The invisible hand of the science market – Marko Kovic, Adrian Rauchfleisch, Christian Caspar

The invisible hand of the science market – Marko Kovic, Adrian Rauchfleisch, Christian Caspar

Research is suffering because of disincentives that arise within science – and the grave consequences for science as a whole are already visible.

Science is generally doing well in the West. A broad societal consensus still holds that science should be publicly supported. That they should operate free from state control and censorship is self-evident in a democracy. That the national science system helps solve problems and improve our lives is empirically indisputable.

Yet something seems to be amiss. The so-called crisis of the sciences has been the subject of heated and vociferous debate for more than a decade; that is, an increasing number of scientific findings have been revealed, under closer scrutiny, to be exaggerated, distorted or even completely false. Sometimes, outside influences are responsible. For example, when private companies conduct research, the results of that research tend to align with the financial interests of the companies. However, the crisis in the sciences is, for the most part, not the result of distorting outside influences but rather the unintended consequence of distorting dynamics within the scientific system itself.

"Anyone who wants to pursue an academic career must do one thing above all else: publish. "

Anyone who wants to pursue an academic career must do one thing above all else: publish. Publishing research findings is, of course, fundamentally important and desirable; if researchers did not publish their findings, other researchers could not learn from them and build on them. Publishing is a basic activity in science. However, disseminating knowledge is not the only, and perhaps not even the primary, function of scientific publications. Publications are the main form of currency on the academic job market – researchers who do not publish enough are quickly sidelined. This dynamic, known widely as the publish or perish dilemma, stands in direct conflict with the actual idea of science which is based on making findings – findings of good, sound research – available to the public. In other words, the constant pressure to publish as much as possible creates the incentive to take the path of least resistance. This is problematic because the incentive to publish as much as possible makes scientists give in to another kind of pressure - the publication bias in scientific journals.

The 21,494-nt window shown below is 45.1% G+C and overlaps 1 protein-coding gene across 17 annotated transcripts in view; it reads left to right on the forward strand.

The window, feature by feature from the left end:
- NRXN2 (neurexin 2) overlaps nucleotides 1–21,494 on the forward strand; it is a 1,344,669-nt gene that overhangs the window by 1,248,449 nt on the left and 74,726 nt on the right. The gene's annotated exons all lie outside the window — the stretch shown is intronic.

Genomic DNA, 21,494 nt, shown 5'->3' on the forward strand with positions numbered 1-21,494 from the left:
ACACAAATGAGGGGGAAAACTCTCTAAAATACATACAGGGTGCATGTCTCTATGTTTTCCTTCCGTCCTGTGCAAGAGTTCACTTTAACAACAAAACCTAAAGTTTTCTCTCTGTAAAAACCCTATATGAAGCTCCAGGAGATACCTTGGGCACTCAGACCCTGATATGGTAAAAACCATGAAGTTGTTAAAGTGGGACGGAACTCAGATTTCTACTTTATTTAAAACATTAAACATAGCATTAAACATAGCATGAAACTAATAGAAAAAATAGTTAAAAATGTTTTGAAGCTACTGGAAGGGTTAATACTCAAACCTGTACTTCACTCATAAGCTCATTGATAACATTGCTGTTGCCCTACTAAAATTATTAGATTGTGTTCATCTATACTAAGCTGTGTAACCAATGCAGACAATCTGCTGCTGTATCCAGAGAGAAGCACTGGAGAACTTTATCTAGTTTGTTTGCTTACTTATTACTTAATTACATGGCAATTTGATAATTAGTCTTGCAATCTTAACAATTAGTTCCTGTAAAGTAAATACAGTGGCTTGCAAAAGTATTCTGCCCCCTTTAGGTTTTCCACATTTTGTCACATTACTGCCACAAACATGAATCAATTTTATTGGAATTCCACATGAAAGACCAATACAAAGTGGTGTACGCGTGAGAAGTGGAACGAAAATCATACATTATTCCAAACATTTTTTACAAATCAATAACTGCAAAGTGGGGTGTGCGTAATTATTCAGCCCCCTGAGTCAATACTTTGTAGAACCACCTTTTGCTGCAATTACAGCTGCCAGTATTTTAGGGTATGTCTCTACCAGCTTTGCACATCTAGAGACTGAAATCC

‘For researchers who labor under the pressure to publish or perish, this results in a gravely mistaken incentive to deliver correspondingly “exciting” findings.’

Academic journals have the valuable function of disseminating scientific knowledge, of cataloguing it and archiving it for posterity. Furthermore, thanks to the peer review process, these journals also take on the important role of quality assurance, whereby erroneous or unsound work is filtered out. But the journals themselves are anything but neutral. Practically all of them engage in some form of publication bias; that is, the tendency to selectively publish the most ‘exciting’ and ‘positive’ findings possible. For researchers who labor under publish-or-perish pressure, this results in a grave incentive to deliver correspondingly ‘exciting’ findings.